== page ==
‘Don’t worry, you’ll be fine!' - a look at exam anxiety

A blog by student engagement coaches Sarah Stokes and Georgina Norris at Cambridge Regional College on exam anxiety.

Students are taking exams for the first time in two years and it is unsurprising that this has led to increased feelings of stress. As we all know, feeling nervous is a very natural response to the prospect of exams and a little bit of stress can help students focus on the day. However, for some students, this experience can be particularly challenging and can lead to severe anxiety and distress. As Maths Engagement Coaches at Cambridge Regional College, we have acted as a separate body to the maths team this year, which has allowed us to gain a unique insight into the student experience during this time.

It is important to highlight that feelings of stress and anxiety are not always visible and, just because students may appear calm on the surface, internal struggle may still exist. However, common signs in the run up to exams include: a decline in engagement and/or attendance, use of self-depreciating language and changes in mood – becoming quieter or more disruptive than usual.

What have we done at Cambridge Regional College to support exam anxious students?

Whilst not a new concept, exam anxiety has created a significant barrier to engagement this year following the pandemic. Many students are not used to the exam environment and do not have positive exam experiences underneath their belt.

We have made a conscious effort not to brush off students concerns by using the phrase ‘don’t worry you’ll be fine’. Whilst positive in its intentions, we have been told by students that this can sometimes make them feel like their feelings are not being taken seriously (this is, of course, the last thing we want to do!). Instead, we asked questions which encourage the student to reflect: ‘what could we do to make you feel more prepared?’ and ‘is there anything in particular about the exam you are worried about?’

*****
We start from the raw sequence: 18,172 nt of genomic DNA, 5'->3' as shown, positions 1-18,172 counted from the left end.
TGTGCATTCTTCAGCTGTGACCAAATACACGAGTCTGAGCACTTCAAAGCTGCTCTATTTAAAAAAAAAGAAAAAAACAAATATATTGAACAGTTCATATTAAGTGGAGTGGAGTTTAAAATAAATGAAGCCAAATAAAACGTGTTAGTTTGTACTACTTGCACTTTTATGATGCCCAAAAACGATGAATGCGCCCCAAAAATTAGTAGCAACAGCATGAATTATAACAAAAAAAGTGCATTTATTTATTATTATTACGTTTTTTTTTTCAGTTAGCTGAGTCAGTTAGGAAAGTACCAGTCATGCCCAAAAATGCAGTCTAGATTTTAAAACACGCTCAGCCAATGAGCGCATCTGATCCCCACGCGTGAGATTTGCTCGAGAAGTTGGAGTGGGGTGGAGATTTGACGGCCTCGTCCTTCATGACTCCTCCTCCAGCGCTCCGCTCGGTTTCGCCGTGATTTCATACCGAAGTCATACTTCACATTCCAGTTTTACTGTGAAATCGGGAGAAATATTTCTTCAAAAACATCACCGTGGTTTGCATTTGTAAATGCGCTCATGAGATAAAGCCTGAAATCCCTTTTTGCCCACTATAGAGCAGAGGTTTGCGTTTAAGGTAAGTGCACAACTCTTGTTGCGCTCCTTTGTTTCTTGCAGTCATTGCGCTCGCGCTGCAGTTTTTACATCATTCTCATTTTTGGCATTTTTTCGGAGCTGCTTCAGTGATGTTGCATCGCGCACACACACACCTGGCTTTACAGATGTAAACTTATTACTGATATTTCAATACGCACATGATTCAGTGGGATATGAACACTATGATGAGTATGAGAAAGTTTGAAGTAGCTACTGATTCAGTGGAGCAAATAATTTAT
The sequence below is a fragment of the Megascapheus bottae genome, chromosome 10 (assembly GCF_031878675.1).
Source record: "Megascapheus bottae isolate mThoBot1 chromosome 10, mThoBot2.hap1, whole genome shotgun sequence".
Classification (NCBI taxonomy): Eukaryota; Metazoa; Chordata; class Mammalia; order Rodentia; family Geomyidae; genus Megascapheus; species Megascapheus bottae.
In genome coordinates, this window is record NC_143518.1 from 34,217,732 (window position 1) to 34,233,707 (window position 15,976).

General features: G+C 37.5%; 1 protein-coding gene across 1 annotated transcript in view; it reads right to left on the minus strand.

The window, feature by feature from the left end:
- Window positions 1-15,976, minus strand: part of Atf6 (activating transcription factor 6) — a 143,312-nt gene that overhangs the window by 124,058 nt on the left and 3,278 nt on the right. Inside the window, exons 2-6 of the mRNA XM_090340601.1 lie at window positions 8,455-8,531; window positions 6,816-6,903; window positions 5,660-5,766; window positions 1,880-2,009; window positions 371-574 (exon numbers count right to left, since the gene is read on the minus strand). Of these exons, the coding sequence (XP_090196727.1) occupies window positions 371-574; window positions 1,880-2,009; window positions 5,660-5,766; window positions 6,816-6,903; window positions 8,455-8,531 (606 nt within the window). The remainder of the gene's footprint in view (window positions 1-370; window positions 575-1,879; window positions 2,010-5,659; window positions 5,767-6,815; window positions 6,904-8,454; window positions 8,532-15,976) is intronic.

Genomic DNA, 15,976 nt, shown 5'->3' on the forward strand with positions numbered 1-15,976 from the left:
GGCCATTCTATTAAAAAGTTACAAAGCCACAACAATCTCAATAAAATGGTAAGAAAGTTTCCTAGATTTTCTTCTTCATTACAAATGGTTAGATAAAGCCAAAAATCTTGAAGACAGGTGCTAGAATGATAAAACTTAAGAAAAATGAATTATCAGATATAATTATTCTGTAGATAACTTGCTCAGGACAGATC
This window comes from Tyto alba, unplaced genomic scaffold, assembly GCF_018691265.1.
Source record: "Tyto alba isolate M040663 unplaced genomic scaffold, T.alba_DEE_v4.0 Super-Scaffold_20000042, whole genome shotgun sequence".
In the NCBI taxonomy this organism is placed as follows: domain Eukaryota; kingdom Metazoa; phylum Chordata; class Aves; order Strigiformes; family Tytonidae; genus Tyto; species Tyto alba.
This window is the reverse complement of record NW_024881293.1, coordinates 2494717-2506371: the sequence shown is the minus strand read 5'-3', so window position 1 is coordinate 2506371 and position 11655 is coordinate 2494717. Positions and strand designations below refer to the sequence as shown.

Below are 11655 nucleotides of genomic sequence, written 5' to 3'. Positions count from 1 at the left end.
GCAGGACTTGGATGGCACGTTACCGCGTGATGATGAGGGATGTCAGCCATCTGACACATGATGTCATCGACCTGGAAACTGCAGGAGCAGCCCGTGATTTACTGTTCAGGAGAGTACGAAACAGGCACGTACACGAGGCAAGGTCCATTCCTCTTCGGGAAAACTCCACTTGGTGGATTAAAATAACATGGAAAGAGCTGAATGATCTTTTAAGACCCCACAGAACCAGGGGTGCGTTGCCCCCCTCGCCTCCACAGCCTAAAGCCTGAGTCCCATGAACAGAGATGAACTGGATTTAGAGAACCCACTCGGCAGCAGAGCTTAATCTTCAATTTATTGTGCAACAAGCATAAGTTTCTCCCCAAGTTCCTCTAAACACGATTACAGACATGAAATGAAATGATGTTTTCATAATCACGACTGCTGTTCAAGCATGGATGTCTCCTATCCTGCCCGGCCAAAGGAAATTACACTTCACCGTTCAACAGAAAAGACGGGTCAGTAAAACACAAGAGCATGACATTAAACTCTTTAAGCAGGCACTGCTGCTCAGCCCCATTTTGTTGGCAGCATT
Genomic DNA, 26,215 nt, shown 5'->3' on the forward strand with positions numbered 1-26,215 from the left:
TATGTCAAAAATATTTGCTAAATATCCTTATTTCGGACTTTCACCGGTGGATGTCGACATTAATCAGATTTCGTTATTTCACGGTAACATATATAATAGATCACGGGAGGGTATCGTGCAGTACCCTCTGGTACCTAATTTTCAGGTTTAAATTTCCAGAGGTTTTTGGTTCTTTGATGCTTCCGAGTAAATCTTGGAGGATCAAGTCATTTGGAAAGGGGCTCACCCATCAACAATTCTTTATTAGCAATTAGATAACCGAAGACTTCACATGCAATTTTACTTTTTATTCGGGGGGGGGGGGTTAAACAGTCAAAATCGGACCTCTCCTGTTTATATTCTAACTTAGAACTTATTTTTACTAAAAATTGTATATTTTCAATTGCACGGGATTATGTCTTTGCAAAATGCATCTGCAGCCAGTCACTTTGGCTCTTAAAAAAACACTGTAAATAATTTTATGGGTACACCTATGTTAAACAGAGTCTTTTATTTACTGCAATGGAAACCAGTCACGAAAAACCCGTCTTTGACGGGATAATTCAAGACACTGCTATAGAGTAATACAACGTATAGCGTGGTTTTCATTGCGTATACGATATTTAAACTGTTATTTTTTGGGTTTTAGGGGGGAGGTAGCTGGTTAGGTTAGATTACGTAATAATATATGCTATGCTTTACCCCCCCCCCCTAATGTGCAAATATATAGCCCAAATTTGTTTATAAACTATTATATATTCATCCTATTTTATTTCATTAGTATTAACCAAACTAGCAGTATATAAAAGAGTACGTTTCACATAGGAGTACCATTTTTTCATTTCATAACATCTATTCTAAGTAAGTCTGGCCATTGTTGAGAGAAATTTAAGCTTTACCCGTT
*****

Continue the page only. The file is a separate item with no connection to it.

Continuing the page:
At Cambridge, we have been supporting learners who are finding the exam period particularly stressful by filling out personalised exam management plans and offering exam preparation drop ins where we aim to encourage positive thinking. In these sessions we show students anxiety management techniques such as breathing exercises, as well as offering a welcoming and friendly environment for revision.

What can teachers do to support students who might be experiencing exam anxiety?

  • We believe that it is important for maths teachers to encourage open conversation in class about exam anxiety. This gives an opportunity to validate students’ feelings and for staff to offer personal exam experiences that students might be able to relate to.
  • Teachers can highlight how far learners have come since the start of the year and remind them of the progress they have made. This helps shift the learners’ focus to something positive about themselves as opposed to their feelings about the exam.
  • Reminding students that their exam results are not related to their self-worth – sitting an exam is an achievement in itself and means that they are one step closer to where they want to be.

We know that students who experience exam anxiety struggle with intense feelings of stress and dread that is often all-consuming. This year we have found that creating a safe and supportive culture where students can talk openly about their feelings can help make a difference to those who need it the most.

Sarah Stokes – Student Engagement Coach at Cambridge Regional College

Georgina Norris – Student Engagement Coach at Cambridge Regional College

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